'Chinese' on Serious Eats

Singapore Noodles

It's not entirely clear where Singapore noodles—the stir-fried curried rice noodles with shrimp, pork, and vegetables—come from, though it's unlikely Singapore is the source. Regardless, they're a stir-fry classic, and are easy to make at home. Here's what you need to know, from how to choose the right rice noodles to how to make the stir-fry work on a home burner. More

Cashew Chicken Ding With Jicama, Celery, and Red Bell Pepper

A ding dish is any Chinese stir-fry in which the chicken and vegetables are diced into little cubes, and crunchy ingredients like nuts are added for texture. Kung Pao Chicken is perhaps the best known example, but Cashew Chicken Ding isn't far behind. In this version, the chicken is stir-fried with mushrooms, jicama, celery, bell pepper, and cashews. More

Buddha's Delight (Lo Hon Jai): Chinese Vegetarian Stir-Fry

Tired of the same old vegetarian stir fry? Buddha's Delight is just what you need. A celebratory mixture of multiple vegetables and protein sources (wheat gluten, bean-curd skin, bean-curd puffs, and more), noodles, and a flavorful sauce infused with mushrooms, it's a reminder that vegetarian stir-fries don't have to be the same old ho-hum dish every time. More

Sheng Jian Bao (Pan-fried Pork Soup Dumplings)

Xiao long bao, Shanghai-style soup dumplings, have become legendary for good reason, but so far their doughier pan-fried cousins called sheng jian bao remain much less well-known here in the States. If you love XLB, you need to try sheng jian bao. Here's how to make them, from the flavorful pork filling to the dough wrapper and combo pan-frying and steaming method. More

Chinese Sticky Rice Wrapped in Lotus Leaf (Lo Mai Gai)

Lo mai gai, the dim sum classic of steamed lotus leaves stuffed with sticky rice and all sorts of delicious goodies, are irresistible from the moment you unwrap one fresh from the steamer and a chorus of aromas hits your nose. The biggest task is gathering all the ingredients, like the lotus leaves and glutinous rice, as well as Chinese sausage, cured pork belly, and salted egg yolks. Once you've got them rounded up, though, it's a relatively easy and extremely delicious at-home dish. More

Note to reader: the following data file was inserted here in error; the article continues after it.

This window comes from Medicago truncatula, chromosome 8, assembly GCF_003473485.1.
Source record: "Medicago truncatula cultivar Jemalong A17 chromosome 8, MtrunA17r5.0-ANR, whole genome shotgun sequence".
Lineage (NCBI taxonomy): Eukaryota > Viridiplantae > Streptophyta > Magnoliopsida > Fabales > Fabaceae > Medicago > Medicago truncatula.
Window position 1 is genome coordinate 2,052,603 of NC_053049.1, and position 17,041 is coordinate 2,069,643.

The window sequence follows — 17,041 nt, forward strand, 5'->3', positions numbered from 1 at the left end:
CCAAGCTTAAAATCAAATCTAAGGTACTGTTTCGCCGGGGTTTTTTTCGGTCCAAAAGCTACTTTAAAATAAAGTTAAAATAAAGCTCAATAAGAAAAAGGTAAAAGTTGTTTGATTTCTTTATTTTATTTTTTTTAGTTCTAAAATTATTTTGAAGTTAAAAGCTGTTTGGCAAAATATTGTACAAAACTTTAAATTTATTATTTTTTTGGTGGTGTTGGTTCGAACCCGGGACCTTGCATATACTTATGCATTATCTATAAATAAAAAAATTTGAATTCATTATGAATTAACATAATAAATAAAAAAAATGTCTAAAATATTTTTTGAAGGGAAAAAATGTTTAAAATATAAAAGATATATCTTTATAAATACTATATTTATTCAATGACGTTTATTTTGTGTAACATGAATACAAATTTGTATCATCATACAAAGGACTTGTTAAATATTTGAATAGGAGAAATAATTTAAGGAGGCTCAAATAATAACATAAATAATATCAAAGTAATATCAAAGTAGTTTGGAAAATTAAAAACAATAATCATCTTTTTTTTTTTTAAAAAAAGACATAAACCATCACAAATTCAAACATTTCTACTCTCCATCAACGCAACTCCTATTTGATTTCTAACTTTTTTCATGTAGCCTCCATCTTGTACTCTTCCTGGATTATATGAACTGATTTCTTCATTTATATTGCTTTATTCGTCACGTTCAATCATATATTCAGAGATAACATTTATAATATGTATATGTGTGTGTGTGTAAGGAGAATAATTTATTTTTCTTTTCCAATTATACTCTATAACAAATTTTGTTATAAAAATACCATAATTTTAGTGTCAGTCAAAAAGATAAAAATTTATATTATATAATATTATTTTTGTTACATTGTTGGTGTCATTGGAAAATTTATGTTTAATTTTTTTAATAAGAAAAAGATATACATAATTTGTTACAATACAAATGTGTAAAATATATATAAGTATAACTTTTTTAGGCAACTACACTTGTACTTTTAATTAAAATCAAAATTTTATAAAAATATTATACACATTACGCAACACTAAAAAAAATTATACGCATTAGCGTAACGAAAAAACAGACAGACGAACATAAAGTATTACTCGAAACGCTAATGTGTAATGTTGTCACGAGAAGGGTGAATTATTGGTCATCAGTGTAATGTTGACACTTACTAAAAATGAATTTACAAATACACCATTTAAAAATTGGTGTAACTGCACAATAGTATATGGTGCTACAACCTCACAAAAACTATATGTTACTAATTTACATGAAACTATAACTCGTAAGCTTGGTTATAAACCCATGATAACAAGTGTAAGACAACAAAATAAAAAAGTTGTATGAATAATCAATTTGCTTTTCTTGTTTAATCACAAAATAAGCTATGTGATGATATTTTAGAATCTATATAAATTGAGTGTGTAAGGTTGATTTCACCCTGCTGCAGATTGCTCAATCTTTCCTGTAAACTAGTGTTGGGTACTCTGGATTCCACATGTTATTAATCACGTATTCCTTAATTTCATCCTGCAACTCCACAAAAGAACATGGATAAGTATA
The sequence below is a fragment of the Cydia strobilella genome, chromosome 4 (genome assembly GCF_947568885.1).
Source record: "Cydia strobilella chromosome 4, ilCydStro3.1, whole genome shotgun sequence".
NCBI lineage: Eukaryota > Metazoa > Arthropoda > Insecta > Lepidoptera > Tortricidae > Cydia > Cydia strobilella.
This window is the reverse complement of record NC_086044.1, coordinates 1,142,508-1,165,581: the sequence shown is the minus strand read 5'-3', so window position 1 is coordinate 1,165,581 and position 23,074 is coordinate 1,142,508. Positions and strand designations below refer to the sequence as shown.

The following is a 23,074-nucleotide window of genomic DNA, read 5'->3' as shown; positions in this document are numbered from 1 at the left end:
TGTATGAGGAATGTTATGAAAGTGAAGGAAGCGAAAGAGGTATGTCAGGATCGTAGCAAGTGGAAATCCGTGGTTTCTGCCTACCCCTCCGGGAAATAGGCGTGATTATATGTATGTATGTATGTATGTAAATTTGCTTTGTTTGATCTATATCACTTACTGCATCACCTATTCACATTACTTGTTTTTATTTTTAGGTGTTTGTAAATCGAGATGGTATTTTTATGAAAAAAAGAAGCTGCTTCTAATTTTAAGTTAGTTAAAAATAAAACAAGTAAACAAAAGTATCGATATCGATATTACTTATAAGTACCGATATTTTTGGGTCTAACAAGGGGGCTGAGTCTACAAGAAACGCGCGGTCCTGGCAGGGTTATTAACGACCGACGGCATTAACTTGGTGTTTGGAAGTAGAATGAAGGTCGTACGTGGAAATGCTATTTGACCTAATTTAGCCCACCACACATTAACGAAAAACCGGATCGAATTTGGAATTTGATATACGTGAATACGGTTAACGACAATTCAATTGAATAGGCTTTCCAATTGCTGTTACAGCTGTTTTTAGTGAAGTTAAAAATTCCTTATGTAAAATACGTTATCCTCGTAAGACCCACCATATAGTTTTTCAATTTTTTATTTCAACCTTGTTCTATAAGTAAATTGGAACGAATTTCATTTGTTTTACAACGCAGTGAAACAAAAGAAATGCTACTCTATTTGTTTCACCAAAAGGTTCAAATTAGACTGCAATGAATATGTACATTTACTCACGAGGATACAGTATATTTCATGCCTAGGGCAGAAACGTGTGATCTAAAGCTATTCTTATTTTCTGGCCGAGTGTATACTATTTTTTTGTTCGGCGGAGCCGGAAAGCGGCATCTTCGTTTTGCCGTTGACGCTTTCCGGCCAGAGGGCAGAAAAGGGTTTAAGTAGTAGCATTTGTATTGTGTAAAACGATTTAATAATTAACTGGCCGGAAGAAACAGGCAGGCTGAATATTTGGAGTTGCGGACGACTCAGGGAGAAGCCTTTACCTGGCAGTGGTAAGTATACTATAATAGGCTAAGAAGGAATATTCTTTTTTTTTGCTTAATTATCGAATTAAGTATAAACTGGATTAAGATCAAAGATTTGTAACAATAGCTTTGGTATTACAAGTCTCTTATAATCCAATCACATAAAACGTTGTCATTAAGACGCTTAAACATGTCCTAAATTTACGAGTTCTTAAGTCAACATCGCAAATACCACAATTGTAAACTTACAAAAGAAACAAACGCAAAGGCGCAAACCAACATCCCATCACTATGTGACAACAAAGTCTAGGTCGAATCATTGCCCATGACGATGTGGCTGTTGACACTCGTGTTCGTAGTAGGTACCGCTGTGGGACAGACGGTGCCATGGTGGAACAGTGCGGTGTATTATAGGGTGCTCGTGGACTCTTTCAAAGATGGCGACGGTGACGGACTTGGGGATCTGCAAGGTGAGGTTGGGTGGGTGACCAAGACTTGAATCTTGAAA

Stir-Fried Beef With Chinese Broccoli

Beef with broccoli is a staple of North American Chinese fast food joints, but the real version of this dish uses Chinese broccoli (gai lan), not the broccoli florets you might be more accustomed to. Gai lan is mildly bitter, with tender leafy sections and juicy stalks, and it pairs perfectly with the strips of marinated beef, shallots, garlic, and oyster sauce. More

Black Bean Dipping Sauce With Maple Syrup

Chinese fermented black soy beans are eye-bulgingly salty and all kinds of funky. Here, its fermented tang is transformed into a delicious dipping sauce with the help of maple syrup, creamy peanut butter, and a little chili oil for some warm heat. It's perfect as a dip for dumplings, and is also delicious with roasted chicken and seared pork chops. More

Mushrooms and Tofu With Chinese Mustard Greens

Every year, families celebrate the Chinese Lunar New Year with an impressive feast called Reunion Dinner, and among the many plates on the table is abalone in a rich sauce with dried oysters, shiitakes, and an algae called black moss. Inspired by that dish, this recipe is a vegetarian take with easier-to-find ingredients, like tofu and both fresh and dried mushrooms. Even without the seafood it still delivers on the richness and flavor of the original. More

Chinese Steamed Whole Fish With Fermented Black Beans and Garlic

Food served during the Chinese Lunar New Year is full of significance, and one of the most important dishes is a whole fish. It symbolizes plentiful prosperity for this year and the next. It's also one of the most simple dishes to make. Here, it's steamed, then topped with fermented black beans, garlic, chili flakes, cilantro and ginger for plenty of fresh, deep flavor. More

Sichuan-Style Braised Eggplant With Pickled Chilies and Garlic (Yu Xiang Qie Zi)

Despite its translation—"fish fragrant eggplant,"—yu xiang qie zi actually contains no seafood or meat products whatsoever. It gets its name from the combination of hot, sour, and sweet flavors that are typically served with fish in its native Sichuan. Smoky eggplant is stir-fried until tender, then tossed with a quick sauce flavored with chilies, black vinegar, sugar, and ginger, and garlic for a hearty, flavor-packed dish that comes together in one wok with minimal effort. More

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